At the close of the American Revolution, a young American came back to Mamaroneck to build a house on the site of his grandfather’s mansion on Heathcote Hill.
John Peter De Lancey was the grandson of Caleb Heathcote who purchased (most of) Mamaroneck from John Richbell’s widow, Anne Richbell, to build the Manor of Scarsdale.
He was a microcosm of what was going on in America at that time; a person who embodied all the traits of a people trying to understand what it meant to be an American.
His daughter, Susan Augusta, married the writer James Fenimore Cooper in 1811.
His son, William Heathcote, was the first minister at St. Thomas’s (which was founded by JP) and later went on to be come the Bishop of Western New York.
His grandson Edward Floyd De Lancey, was a famous Mamaroneck and Westchester County historian.
JP was a powerful guiding hand on the Town Board. He served as Supervisor at a time when Mamaroneck was still recovering from being pillaged during the Revolution.
He was a School Trustee when New York State decided that communities should fund local education.
He was also, like too many other Mamaroneck residents, a slave owner at a time when we began to understand that the institution was just so wrong…immoral.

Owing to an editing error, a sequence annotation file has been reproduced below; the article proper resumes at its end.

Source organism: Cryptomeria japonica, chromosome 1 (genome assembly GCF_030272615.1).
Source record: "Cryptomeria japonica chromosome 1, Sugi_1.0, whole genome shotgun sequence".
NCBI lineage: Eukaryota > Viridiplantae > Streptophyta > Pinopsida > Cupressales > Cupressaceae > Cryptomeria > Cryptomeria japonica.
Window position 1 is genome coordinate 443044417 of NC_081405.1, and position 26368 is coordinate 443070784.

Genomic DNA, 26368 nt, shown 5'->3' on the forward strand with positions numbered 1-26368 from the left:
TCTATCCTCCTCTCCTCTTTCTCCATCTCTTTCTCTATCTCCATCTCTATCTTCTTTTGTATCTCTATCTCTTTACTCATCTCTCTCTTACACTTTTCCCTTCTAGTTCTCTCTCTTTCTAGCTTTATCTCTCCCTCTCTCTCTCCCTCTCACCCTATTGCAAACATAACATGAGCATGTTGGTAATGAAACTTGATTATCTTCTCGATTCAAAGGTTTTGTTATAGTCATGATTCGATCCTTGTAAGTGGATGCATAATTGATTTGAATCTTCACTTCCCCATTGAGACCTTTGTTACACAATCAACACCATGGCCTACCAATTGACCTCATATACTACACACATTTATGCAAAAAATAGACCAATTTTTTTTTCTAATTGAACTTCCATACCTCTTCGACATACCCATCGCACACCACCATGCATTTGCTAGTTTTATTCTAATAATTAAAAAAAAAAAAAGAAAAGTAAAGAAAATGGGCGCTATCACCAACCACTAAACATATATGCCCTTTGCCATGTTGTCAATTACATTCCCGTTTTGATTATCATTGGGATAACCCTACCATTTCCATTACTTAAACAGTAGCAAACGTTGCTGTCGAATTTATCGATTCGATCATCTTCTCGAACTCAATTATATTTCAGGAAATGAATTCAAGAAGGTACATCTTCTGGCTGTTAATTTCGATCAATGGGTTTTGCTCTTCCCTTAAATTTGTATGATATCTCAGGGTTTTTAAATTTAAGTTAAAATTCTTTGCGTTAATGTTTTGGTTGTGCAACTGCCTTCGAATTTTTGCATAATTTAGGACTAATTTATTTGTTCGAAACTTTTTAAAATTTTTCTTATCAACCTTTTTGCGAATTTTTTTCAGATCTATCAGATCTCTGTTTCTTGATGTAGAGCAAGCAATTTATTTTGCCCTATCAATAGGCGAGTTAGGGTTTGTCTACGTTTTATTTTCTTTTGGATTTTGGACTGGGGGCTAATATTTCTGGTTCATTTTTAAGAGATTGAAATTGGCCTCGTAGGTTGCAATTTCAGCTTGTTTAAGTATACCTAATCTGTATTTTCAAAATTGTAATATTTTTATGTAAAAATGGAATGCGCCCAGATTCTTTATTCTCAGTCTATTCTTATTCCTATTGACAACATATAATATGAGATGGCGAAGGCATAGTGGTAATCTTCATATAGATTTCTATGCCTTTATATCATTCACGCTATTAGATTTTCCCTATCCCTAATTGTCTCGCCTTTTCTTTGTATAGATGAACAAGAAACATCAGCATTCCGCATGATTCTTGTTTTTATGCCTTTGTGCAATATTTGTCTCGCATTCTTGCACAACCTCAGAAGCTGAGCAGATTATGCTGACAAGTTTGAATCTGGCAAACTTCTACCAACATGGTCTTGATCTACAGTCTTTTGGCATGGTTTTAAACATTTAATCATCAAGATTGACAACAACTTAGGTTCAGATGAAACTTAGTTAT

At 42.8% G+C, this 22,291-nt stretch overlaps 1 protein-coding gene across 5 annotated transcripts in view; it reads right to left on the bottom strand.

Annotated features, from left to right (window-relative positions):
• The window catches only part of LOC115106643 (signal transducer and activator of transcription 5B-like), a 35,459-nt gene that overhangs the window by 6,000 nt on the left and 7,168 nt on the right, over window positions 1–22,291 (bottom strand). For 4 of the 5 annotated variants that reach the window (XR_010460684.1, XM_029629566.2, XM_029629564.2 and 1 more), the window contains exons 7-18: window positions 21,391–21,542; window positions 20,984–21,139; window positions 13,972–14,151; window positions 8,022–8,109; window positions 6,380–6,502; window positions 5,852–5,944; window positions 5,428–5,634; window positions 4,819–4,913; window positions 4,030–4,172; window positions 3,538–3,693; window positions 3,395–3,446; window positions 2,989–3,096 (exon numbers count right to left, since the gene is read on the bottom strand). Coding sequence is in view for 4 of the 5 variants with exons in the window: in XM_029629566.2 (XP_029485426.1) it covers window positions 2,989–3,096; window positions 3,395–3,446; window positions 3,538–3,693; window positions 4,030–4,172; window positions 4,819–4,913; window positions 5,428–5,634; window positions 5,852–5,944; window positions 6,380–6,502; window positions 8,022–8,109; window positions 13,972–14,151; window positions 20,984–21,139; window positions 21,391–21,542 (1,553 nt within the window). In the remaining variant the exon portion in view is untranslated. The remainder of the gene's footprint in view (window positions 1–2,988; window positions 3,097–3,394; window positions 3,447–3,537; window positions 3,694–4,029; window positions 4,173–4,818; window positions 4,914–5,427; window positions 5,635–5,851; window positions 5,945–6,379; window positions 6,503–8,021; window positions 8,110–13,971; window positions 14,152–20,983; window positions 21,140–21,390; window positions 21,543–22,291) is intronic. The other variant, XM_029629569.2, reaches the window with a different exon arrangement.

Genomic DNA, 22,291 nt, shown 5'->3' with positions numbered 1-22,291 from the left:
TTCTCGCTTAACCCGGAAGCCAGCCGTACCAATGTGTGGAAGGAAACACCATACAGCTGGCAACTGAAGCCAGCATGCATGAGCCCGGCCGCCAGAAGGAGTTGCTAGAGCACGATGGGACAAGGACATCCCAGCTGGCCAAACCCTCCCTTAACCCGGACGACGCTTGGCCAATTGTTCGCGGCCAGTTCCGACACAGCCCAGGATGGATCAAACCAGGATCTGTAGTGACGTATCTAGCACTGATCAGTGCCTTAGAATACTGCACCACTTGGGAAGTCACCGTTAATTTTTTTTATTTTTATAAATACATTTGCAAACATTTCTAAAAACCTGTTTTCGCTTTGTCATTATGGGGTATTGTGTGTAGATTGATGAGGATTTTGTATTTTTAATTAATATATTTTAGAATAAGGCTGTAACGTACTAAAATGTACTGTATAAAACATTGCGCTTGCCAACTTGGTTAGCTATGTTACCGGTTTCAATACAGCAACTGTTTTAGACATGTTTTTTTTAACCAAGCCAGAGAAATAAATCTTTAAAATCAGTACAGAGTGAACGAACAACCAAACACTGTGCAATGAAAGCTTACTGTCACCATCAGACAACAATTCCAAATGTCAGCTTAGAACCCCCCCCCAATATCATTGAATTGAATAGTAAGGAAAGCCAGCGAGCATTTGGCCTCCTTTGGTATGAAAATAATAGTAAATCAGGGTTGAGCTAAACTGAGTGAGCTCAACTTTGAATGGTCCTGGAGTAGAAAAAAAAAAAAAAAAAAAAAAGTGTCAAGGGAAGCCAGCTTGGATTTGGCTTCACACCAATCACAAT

Tragically, in 1806, JP and Elizabeth’s young daughter, Maria Frances, died in an accident at 13 years old.
Not far from the house, “…there rose a beautiful wood, the remains of the ancient forest; within its shade there was an open enclosure, the family burying-ground, surrounded by a low stone wall.”
That is where she is laid to rest.
As time passed, JP and other members of his family joined her. The burying ground was in use until 1907.
The headstones are still there, some damaged, some lying on the ground.
The wall is long gone.
The De Lancey Family Burying Action Group has a vision for the future of this 100′ x 100′ piece of history.
This is probably one of the most easy-to-visit burying grounds in Mamaroneck so it deserves our attention.
You can find it on Palmer Avenue at Delancey behind the bus shelter and bench, up on a grassy knoll.
Now, there’s only so much we can do as amateurs and volunteers, to preserve and restore this site.
We have located a brilliant burying grounds preservationist, Zach Studenroth. His company BGPG has made a detailed proposal for the restoration.
We’ve also located a source of Mamaroneck stone which we will use to rebuild the “low stone wall,” separating the smaller sacred area around the graves from the rest of the land.
Our research suggests that the De Lancey family visited the the enclosed area from an opening in the stone wall on the far wall. That was the path from the De Lancey House when it was on Heathcote Hill.
We will leave another opening closer to Palmer to make the enclosure more accessible to visitors.